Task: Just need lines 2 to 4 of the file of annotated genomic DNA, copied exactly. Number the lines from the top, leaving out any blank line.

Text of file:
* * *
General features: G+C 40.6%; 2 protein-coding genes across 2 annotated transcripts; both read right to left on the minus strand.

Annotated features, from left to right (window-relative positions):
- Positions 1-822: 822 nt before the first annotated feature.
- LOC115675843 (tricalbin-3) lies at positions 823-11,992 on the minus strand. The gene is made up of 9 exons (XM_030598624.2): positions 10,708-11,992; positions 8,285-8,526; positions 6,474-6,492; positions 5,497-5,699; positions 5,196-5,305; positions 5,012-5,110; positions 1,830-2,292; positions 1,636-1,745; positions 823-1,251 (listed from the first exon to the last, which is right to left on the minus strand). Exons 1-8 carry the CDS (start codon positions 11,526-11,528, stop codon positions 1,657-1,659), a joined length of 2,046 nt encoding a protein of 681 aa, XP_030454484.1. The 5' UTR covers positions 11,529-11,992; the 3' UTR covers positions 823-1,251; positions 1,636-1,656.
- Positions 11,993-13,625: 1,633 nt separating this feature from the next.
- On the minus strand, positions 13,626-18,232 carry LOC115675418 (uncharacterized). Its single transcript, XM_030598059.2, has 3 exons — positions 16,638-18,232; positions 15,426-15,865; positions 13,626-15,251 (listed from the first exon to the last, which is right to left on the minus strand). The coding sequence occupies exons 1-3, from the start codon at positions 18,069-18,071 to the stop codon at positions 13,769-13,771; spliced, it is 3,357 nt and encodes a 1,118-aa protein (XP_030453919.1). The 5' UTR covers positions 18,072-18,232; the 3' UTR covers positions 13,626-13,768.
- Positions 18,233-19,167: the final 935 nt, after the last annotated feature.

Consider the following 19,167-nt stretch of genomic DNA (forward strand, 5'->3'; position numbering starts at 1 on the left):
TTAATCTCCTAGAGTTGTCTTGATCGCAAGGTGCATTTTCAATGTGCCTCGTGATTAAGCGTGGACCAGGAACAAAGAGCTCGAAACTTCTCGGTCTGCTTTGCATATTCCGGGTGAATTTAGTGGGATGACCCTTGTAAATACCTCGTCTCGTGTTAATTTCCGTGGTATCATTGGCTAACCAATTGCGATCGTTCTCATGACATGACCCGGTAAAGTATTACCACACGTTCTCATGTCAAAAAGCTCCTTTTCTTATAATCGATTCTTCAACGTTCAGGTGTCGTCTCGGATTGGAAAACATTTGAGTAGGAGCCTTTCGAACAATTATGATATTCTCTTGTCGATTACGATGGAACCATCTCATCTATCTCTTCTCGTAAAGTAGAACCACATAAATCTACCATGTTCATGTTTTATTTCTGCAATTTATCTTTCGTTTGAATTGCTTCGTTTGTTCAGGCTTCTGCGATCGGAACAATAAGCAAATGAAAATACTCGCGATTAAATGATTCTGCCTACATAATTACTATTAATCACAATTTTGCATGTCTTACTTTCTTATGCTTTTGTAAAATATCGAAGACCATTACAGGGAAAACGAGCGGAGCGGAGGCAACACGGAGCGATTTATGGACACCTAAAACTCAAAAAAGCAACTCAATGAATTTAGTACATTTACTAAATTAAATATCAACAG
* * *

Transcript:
Annotated features, from left to right (window-relative positions):
- Positions 1-822: 822 nt before the first annotated feature.
- LOC115675843 (tricalbin-3) lies at positions 823-11,992 on the minus strand. The gene is made up of 9 exons (XM_030598624.2): positions 10,708-11,992; positions 8,285-8,526; positions 6,474-6,492; positions 5,497-5,699; positions 5,196-5,305; positions 5,012-5,110; positions 1,830-2,292; positions 1,636-1,745; positions 823-1,251 (listed from the first exon to the last, which is right to left on the minus strand). Exons 1-8 carry the CDS (start codon positions 11,526-11,528, stop codon positions 1,657-1,659), a joined length of 2,046 nt encoding a protein of 681 aa, XP_030454484.1. The 5' UTR covers positions 11,529-11,992; the 3' UTR covers positions 823-1,251; positions 1,636-1,656.